Equal-Pay Bill Fails; Petition Against Michael Vick Gains Momentum

Senate Republicans block the Paycheck Fairness Act and risk losing more female voters.

President Barack Obama with Lilly Ledbetter before signing the Lilly Ledbetter Fair Pay Act on Jan. 29, 2009.
President Barack Obama with Lilly Ledbetter before signing the Lilly Ledbetter Fair Pay Act on Jan. 29, 2009. Mark Wilson/Getty Images


The News: For the third time in four years, the Paycheck Fairness Act, which would aim to narrow the wage gap between men and women, failed to pass in the Senate on Wednesday.

As expected, the Democratic bill fell short of receiving the 60 votes needed to avoid a filibuster by Republicans. The legislation would have required the Equal Employment Opportunity Commission to collect pay information from employers. It would have made it illegal for employers to retaliate against workers who inquire about co-workers’ wages or disclose their own pay as part of a complaint or investigation.

The biggest obstacle to enforcing the laws is that many women do not know, or cannot prove, that they are underpaid.

Tuesday marked the symbolic Equal Pay Day, a date proponents used to demonstrate how far into 2014 women must work to earn what men were paid in 2013. On Tuesday President Barack Obama signed a pair of executive orders that put into effect for federal contractors some rules from the failed Senate bill.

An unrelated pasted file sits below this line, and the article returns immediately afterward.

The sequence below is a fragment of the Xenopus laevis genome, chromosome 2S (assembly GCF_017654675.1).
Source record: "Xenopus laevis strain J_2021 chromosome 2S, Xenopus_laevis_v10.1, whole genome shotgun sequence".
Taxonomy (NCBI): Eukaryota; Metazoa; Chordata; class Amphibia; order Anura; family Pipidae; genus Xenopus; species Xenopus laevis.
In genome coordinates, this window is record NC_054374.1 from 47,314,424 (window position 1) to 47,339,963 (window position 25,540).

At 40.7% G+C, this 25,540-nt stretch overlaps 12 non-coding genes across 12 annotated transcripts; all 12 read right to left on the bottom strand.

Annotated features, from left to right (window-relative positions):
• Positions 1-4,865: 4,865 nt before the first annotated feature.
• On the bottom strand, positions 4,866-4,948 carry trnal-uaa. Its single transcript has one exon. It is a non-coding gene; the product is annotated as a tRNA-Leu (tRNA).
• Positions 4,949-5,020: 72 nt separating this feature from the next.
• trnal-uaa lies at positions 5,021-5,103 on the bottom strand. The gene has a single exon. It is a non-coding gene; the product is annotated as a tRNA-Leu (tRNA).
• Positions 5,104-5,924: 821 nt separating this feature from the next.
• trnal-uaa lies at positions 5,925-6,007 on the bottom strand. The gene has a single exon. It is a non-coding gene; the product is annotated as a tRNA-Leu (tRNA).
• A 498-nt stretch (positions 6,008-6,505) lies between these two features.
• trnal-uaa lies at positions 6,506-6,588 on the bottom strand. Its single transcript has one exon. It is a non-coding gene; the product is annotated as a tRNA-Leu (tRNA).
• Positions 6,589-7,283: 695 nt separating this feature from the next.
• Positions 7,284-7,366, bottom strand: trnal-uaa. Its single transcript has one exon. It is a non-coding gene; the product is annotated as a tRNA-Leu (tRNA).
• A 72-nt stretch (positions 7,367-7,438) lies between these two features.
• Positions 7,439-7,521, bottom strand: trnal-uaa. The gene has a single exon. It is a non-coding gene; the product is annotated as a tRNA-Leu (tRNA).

The Take: The Fair Paycheck Act by itself wouldn’t have leveled wages. And it would have been dead on arrival in the House—not that certain defeat is always a deterrent. (See House Republicans’ bullheaded vote last week—their 52nd try—to repeal Obamacare.)

The bill got no Republican votes. They say it was unnecessary because gender-based discrimination in wages is already illegal. Rrrright. Because the Equal Pay Act has worked so well for the past 51 years, except for the fact that women today make on average 77 cents to every dollar earned by men.

Yet Republicans want you to know they firmly “support” equal pay for equal work. Let us count the ways:

Exhibit 1: White House press secretary Jay Carney says that women earn less because on average they hold lower-level positions and have less experience but that staffers of both sexes “in equivalent roles here earn equivalent salaries.”

The Republican National Committee criticized the Fair Paycheck Act as a “desperate political ploy” by Democrats and attacked the 77 cents-to-$1 disparity as “misleading.”